Wednesday, May 29, 2013

Receiving Without Fear

Some of us find it easier to give than receive. Since receiving really is a critical part of our first experience (none of us would have survived infancy unless we'd received some care) I'm curious about why this can be such a challenge for many of us.

There's the obvious culprit: a dominator culture that values power-over tends to see the person who is giving as stronger and, by inference, the one who is receiving as weaker. The implication is that if you have something (time, energy, money, advice, insight, support, compassion etc.) to give, you must be doing something right, and if you need something you cannot provide for yourself, you must be doing something wrong. In part, this goes along with the cultural premium that is placed on independence- a fallacy if there ever was one in an inter-dependent world.

I recently heard a news story about a ninety year old woman who committed suicide because she knew that sometime in the next few years she would not be able to live independently. Now, this is the kind of decision re:quality of life I want to leave up to individuals. Still, I could not help but wonder if the collective value we put on so-called independence might not make it difficult for those of us living in affluent parts of the world to see receiving assistance as we age not only as loss, but also as a way to learn something together. I have gone through periods when illness has necessitated relying heavily on friends and family for care. My delusion of self-sufficiency was shattered, and nothing has softened my heart more to myself and others than needing and receiving help.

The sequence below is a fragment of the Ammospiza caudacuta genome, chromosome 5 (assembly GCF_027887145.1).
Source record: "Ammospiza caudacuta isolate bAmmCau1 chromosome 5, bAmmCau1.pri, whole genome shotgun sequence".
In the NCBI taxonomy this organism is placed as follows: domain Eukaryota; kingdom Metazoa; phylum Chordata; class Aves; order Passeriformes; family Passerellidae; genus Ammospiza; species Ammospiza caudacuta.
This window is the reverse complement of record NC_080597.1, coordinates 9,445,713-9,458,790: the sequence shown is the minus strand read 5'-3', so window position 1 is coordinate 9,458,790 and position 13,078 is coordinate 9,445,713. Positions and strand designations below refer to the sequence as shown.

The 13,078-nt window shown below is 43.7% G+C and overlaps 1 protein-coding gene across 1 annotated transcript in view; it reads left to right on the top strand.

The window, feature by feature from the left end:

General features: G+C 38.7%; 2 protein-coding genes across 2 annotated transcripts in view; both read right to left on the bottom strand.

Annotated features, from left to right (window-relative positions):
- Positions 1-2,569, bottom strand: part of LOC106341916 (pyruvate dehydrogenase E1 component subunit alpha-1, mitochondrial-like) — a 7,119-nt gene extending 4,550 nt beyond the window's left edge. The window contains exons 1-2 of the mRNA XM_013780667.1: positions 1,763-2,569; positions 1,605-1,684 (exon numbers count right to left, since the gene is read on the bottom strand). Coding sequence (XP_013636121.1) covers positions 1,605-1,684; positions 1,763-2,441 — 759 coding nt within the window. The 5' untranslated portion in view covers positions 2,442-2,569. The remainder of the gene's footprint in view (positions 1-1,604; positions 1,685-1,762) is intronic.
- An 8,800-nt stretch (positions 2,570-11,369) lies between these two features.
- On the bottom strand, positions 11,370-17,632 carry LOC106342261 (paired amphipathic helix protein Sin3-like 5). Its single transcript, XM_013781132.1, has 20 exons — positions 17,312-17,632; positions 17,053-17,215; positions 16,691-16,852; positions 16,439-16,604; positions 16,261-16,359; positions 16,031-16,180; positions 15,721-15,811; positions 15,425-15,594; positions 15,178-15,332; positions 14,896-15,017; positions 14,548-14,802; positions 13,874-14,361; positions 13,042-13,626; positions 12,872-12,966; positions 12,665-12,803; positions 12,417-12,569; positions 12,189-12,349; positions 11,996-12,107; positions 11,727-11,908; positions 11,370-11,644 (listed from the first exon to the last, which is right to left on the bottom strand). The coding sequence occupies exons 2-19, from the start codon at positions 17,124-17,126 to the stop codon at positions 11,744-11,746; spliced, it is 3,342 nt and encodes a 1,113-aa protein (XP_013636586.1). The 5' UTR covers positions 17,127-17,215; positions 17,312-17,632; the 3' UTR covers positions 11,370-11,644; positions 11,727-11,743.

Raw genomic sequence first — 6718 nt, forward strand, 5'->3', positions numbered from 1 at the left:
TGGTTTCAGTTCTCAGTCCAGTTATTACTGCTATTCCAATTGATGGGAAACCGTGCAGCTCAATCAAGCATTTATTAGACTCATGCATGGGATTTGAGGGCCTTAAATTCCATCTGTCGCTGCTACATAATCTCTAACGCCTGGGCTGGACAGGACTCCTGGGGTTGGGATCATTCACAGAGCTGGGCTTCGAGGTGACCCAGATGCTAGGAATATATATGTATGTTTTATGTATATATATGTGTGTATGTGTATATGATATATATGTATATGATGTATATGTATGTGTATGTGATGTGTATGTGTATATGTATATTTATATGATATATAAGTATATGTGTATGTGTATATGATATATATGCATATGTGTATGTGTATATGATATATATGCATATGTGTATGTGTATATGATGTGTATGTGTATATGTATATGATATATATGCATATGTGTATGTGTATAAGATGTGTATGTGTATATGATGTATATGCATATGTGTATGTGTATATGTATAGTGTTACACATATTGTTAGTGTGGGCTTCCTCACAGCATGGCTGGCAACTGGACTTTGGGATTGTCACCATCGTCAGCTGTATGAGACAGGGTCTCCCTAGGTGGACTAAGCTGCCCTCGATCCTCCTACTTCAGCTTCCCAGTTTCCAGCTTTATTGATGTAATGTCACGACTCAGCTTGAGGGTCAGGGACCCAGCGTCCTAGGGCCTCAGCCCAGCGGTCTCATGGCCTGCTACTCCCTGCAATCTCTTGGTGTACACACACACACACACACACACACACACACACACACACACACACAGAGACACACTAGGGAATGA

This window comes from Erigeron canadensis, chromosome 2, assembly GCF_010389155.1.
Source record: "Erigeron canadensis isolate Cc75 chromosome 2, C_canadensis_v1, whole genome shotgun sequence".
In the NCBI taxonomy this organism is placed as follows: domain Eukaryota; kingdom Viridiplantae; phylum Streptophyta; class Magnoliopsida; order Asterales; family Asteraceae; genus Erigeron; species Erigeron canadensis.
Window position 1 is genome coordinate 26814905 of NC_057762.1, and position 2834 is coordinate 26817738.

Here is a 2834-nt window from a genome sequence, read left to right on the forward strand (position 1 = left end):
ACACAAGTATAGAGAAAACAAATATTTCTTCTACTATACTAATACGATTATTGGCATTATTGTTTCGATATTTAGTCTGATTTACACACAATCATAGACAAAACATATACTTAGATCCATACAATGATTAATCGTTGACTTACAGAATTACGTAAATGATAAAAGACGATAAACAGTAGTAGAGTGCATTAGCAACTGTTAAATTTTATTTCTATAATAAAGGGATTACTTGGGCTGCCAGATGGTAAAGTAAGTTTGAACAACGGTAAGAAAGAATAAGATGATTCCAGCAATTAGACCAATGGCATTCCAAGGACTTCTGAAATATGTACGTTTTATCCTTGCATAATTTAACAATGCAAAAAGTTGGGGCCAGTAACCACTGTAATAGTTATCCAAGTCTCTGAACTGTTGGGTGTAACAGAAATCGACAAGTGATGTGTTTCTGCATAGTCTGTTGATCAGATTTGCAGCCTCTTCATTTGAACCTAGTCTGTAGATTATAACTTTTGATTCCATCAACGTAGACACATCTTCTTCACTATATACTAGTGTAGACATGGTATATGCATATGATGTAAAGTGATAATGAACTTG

Of course receiving, depending on the situation, can sometimes feel unsafe. As discussed in last week’s blog, "Giving Without Resentment," giving is sometimes (consciously or not) done in a bid to gain power over another or as a way to make a bargain- goods or consideration for later unspecified favours. If these deals are vague and unspoken we can end up feeling we owe another, unsure of what exactly is expected. 

But the truth is, as adults, another’s expectations are only our problem if we buy into them. If someone gives me something, my role is to receive it as graciously and as freely as possible. If that person comes back later expecting or pulling for something in exchange that was not agreed to, I need to sit with whether or not I can or want to give what is requested, and to be clear that there was no agreed-to exchange. If this happens repeatedly with another, I will ask that implicit deals be made explicit before receiving. (If you cook me dinner are you expecting something in return?) If this still leaves the other expecting something unspecified in return for giving I may reconsider receiving from this particular person

Honestly, if we stay conscious about and aren’t drawn into obligations we never agreed to, the other will stop trying to create unspoken bargains simply because it’s not working for them.

But what if someone wants to give us something we don't need or want? Well, the first option is to simply say, “No, thank you,” particularly if what is offered is going to create any suffering (Eg.- a visit, even with someone we love, can be draining when we are ill.) We can receive and appreciate the caring intent but let the other know this is not something we can or want to receive right now. Of course, if we know what we need, the next step is to ask for it- post-graduate work for many of us leery of receiving.